It’s easy to forget that Pat Riley was not born to coach.
He was born the son of a coach, yes. But few remember that, after Riley’s NBA playing career ended, he became part of the Los Angeles Lakers’ broadcast corps. It was from there that he was hired as an assistant coach, a promotion that paved the way for his ascension to head coach two years later.
His first season, the Lakers won the NBA championship. Soon, the man with so little coaching experience would become a giant.
“A silver spoon,” Riley says, “was shoved in my mouth.”
No, Patrick James Riley did not take the typical coaching path, for certain. Still, on Monday in San Antonio, his status as one of the game’s legends should become official: The Miami Heat coach likely will be beckoned to the Basketball Hall of Fame.
The pride of Schenectady, a college star at Kentucky, a nine-season NBA player and one whose coaching fingerprints are on two of basketball’s proudest franchises — the Lakers and the New York Knicks — will be stamped as a great. His seven championships and 1,200-plus wins will be detailed on a wall in Springfield, Mass., a coach’s highest honor.
“I get choked up just thinking that honor’s going to be placed upon him,” says Ed Maull, Riley’s right-hand man with the Heat, a former NBA player himself who wiped away a tear when asked to imagine what the moment Monday would be like. “Him personally, even though he has that hard, crusty Irishness to him, I know that when he gets that call, it’ll hit him and he’ll get emotional.”
There’s a problem, though: Riley, who has an ego that some would consider boundless, doesn’t believe he’s worthy of the Hall.
The word “coach” is hallowed by Riley, who speaks with reverence when talking about people such as John Wooden and Bob Knight and Red Auerbach and Adolph Rupp and Don Haskins — five of the 80 coaches already enshrined. Riley’s father, Leon, was a baseball man most of his life, a success both as a player and manager.
“I really believe in the coaching profession and what the word coach means. . . . They are deserving, and I don’t belong,” Riley says.
He doesn’t say that solely out of modesty.
Unlike his dad, Pat Riley never toiled for years in places like Beatrice, Neb., light years from the big leagues. He started in basketball’s big league, and has been one of the NBA’s most galvanizing personalities ever since.
“I never coached a CYO team,” Riley said a few days ago while detailing all the reasons why he doesn’t consider himself Hall-worthy. “I never hauled a group of wannabees in the back of a truck to Central Park and worked them out from dawn to dusk. I never took a kid home in my car and treated his athlete’s feet in my house when I was in high school. I never did the 8 million hours of work that a student manager, assistant coach did. I never did any of that stuff. I was pushed through a door . . . That’s how I got my start, and most of the guys that are in there did it the other way.”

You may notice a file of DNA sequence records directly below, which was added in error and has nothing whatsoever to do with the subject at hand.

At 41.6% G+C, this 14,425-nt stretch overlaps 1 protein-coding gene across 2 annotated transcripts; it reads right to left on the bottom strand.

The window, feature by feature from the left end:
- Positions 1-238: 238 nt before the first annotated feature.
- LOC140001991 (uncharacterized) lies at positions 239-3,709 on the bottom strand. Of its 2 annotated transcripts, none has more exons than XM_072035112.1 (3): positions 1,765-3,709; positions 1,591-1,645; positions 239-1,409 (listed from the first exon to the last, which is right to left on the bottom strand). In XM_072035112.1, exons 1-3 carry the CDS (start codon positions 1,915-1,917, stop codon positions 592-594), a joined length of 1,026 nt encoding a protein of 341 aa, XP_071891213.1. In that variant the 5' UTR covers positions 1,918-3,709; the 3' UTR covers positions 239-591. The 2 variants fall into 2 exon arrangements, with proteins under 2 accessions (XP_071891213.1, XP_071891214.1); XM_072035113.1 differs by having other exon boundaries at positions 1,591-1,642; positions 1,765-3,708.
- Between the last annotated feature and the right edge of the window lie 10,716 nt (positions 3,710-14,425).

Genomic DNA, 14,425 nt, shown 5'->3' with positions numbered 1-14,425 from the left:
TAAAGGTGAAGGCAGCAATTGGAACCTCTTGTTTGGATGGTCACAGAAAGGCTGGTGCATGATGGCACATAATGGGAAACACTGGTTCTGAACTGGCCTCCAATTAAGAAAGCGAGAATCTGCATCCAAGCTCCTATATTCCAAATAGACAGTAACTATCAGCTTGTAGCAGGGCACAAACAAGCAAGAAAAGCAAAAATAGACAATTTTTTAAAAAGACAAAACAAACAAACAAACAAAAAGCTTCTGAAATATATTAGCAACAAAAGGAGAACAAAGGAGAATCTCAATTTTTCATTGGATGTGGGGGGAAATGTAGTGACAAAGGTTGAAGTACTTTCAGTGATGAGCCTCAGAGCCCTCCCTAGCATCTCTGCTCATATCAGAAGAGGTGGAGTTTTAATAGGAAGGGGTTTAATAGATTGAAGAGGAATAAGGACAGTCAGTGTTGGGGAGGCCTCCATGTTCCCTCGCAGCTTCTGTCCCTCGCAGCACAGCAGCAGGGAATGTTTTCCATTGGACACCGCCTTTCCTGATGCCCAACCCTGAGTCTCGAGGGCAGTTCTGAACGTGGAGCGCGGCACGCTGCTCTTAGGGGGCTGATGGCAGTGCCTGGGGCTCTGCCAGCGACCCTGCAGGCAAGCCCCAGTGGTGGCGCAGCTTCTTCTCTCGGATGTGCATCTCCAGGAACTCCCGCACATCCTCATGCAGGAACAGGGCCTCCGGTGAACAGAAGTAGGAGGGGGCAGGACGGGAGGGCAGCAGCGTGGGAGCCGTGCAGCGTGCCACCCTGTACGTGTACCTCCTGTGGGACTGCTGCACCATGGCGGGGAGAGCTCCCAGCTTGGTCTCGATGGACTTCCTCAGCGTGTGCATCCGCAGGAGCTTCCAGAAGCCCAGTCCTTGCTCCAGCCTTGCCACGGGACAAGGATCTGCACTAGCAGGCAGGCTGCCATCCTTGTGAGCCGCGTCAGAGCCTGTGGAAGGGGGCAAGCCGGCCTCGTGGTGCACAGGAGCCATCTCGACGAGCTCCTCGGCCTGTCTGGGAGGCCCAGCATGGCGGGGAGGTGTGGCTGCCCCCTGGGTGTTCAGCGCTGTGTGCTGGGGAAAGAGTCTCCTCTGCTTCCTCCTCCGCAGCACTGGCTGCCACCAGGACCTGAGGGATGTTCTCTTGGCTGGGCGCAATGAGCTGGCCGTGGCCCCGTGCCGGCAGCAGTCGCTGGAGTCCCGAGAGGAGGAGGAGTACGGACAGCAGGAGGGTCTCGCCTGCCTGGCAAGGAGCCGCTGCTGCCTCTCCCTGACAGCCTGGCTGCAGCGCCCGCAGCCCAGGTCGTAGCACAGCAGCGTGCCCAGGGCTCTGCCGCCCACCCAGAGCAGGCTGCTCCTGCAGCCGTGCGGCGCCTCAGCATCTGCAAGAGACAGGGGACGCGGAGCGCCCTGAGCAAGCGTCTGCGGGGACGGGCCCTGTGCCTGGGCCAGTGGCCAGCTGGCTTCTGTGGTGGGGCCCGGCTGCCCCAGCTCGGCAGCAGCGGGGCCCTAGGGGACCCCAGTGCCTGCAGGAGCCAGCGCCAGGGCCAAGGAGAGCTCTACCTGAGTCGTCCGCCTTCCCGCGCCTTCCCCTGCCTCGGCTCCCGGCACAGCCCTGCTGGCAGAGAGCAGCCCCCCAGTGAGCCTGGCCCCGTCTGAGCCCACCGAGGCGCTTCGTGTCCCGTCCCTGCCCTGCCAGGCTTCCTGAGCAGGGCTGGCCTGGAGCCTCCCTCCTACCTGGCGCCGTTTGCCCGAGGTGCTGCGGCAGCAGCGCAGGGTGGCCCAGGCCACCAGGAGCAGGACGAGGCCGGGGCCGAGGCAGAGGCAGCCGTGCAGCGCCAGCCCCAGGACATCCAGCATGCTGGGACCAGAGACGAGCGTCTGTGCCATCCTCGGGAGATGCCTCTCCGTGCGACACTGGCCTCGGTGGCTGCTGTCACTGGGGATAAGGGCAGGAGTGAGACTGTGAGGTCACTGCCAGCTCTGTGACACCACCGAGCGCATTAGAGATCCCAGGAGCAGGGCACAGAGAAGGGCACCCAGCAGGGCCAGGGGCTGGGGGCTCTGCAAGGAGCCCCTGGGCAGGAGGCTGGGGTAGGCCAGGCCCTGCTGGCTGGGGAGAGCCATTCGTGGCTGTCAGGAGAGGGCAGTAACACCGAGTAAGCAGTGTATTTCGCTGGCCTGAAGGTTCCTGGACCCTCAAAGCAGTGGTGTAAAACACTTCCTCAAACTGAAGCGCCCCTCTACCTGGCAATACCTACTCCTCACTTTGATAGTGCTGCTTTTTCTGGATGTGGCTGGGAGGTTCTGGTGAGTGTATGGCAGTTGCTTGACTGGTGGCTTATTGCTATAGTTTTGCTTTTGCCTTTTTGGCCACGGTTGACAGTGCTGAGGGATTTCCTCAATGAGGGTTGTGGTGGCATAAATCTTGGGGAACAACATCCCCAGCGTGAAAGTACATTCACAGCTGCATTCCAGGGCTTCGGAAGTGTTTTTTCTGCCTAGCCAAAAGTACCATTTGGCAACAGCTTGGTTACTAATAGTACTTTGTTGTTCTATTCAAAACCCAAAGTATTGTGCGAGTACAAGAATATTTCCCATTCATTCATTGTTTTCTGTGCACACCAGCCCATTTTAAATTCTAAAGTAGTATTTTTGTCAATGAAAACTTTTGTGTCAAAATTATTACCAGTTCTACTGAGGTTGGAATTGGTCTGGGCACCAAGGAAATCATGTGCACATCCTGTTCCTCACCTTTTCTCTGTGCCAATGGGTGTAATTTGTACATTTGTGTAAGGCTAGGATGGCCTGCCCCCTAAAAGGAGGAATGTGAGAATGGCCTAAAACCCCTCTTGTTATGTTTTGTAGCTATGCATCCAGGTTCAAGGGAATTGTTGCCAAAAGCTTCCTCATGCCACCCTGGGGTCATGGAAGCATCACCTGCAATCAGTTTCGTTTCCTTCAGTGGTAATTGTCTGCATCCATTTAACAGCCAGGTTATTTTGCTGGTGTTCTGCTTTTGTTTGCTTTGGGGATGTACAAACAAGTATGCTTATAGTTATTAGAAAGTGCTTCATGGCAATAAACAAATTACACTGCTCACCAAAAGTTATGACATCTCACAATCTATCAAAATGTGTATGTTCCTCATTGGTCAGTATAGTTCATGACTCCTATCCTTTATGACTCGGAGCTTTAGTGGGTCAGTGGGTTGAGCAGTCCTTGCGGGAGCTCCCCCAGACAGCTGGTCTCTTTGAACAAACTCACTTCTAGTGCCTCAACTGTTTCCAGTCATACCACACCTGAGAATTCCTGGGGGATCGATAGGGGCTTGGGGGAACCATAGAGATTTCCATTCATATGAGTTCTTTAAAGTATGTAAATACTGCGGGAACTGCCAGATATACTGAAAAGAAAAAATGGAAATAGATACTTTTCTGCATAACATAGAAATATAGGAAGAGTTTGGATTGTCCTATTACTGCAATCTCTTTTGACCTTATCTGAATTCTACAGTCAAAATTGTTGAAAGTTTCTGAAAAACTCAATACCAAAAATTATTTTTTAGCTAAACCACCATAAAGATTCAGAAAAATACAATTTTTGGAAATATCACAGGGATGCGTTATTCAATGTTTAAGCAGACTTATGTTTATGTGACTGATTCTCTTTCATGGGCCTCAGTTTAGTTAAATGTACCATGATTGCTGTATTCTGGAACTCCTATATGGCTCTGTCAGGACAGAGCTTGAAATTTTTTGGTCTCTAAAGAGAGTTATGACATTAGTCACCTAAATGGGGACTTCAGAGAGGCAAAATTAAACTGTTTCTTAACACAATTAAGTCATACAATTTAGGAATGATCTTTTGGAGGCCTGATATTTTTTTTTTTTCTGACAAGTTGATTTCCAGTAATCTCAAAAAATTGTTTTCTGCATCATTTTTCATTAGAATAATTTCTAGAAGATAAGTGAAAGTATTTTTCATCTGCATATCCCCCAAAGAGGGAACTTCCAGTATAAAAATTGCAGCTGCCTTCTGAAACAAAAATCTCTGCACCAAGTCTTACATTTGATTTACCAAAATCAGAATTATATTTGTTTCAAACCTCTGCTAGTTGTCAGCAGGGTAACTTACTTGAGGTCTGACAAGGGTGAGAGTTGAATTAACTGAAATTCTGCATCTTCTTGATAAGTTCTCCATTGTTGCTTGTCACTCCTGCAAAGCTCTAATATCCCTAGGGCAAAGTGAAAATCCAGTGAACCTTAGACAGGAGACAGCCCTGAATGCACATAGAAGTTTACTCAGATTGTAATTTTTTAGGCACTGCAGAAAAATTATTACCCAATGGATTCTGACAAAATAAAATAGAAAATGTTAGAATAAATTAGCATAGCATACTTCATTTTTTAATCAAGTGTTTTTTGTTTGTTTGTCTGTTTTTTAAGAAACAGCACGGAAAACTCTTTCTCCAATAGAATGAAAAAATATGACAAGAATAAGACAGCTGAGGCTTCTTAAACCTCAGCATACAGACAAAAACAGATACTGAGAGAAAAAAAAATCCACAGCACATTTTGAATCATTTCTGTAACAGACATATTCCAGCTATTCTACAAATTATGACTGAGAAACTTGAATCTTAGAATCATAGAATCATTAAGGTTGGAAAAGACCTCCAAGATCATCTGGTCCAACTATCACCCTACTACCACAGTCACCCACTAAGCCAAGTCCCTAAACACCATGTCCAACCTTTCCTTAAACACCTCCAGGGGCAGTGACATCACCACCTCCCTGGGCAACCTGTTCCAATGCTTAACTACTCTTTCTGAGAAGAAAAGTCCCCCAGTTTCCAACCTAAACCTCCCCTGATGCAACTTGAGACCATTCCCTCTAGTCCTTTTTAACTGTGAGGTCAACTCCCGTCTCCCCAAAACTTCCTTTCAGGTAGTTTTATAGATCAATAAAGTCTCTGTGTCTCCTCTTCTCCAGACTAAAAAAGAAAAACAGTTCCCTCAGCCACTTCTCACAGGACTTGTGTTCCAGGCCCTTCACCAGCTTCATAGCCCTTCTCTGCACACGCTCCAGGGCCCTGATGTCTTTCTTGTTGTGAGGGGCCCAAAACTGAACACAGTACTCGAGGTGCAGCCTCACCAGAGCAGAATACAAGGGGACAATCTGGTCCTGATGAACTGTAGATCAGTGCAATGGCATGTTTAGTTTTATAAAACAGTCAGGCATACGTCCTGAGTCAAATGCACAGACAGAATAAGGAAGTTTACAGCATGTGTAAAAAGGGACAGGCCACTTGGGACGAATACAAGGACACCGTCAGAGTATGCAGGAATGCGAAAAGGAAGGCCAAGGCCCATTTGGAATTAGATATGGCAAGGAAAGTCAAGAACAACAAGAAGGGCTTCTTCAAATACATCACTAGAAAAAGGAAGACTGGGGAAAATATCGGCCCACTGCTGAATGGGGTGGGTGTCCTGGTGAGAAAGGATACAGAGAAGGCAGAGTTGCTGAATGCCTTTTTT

He inherited a team that, as he sees it, almost anyone could have led to a title. Magic Johnson.
Kareem Abdul-Jabbar. Jamaal Wilkes. Norm Nixon. Michael Cooper. Bob McAdoo. They went unbeaten through the Western Conference playoffs that first season under
Riley, then beat the Philadelphia 76ers in six games for the 1982 championship.
“He orchestrates the system,” Heat center Alonzo Mourning says. “He has the respect of players that when he asks it, they do what he asks them to do. That’s probably the hardest thing to do these days, to put together a system and get 12 or 15 guys to follow that. But that comes when players see your name, see your track record and say, ‘OK, here’s a guy we can follow.’”
And people do follow Riley, who became Heat coach and president in 1995.
Oh, sure, he’s ruffled more than a few feathers over his quarter-century coaching in the NBA, from the epic marathon practices that he was known for until a few seasons ago to his direct, my-way style that some players don’t find endearing.
His Hall call, if it comes Monday, will be an interestingly timed one.
It’ll be Riley’s greatest honor. But with the injury-ravaged Heat at
13-63 entering today, it’ll come in his worst season.
“If something happens positive, it’ll be an irony,” Riley says.
Those closest to Riley know he’s already in deep thought about next season. His trusty blue pads are filled with notes on free agents and possible lottery picks, ideas and notions that he believes could get Miami back into the playoff picture next year.
Even though his career is rich with accomplishments, perhaps his greatest challenge awaits.
“This season has humbled him. He sees things differently,” Maull says.
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